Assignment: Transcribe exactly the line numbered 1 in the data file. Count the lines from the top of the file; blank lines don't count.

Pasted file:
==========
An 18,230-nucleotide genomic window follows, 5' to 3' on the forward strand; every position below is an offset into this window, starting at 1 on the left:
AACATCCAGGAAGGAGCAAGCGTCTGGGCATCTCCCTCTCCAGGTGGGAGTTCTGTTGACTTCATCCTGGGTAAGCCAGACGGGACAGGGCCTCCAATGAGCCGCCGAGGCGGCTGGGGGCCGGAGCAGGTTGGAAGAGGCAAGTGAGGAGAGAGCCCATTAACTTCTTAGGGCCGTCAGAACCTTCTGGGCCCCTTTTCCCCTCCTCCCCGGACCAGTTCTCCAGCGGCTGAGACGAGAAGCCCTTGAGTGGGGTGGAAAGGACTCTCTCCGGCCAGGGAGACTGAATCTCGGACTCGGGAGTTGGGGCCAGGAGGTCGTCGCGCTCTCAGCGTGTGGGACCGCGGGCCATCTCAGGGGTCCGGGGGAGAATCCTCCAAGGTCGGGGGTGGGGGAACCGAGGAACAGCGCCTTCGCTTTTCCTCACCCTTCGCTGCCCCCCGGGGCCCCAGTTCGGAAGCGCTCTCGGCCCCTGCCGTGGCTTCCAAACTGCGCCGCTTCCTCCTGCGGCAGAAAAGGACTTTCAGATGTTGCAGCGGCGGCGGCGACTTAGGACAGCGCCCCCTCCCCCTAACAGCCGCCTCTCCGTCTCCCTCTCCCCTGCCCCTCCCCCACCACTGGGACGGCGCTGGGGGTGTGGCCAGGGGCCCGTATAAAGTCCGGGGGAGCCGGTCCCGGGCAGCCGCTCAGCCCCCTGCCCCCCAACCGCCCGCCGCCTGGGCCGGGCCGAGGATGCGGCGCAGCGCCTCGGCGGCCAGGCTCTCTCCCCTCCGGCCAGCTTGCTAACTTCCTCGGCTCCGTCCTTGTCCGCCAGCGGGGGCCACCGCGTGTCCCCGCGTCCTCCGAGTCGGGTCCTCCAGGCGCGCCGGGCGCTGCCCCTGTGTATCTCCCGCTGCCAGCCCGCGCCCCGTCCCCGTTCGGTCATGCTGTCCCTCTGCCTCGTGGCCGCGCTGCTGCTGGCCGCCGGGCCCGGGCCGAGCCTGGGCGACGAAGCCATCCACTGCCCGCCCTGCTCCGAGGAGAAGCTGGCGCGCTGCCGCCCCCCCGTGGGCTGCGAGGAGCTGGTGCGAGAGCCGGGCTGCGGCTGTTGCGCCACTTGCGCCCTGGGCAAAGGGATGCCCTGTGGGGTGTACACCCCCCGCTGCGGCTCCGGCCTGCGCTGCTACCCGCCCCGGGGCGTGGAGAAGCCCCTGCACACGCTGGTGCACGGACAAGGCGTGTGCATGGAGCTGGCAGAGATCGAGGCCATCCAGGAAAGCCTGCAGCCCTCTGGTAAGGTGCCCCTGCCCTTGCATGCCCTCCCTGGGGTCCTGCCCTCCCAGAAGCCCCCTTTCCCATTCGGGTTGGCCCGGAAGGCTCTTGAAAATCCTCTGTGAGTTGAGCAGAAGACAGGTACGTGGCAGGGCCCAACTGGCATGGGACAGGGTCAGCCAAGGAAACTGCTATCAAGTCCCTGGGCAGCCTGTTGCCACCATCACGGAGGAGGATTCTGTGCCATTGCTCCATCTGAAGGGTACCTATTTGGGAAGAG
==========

An 18,230-nucleotide genomic window follows, 5' to 3' on the forward strand; every position below is an offset into this window, starting at 1 on the left: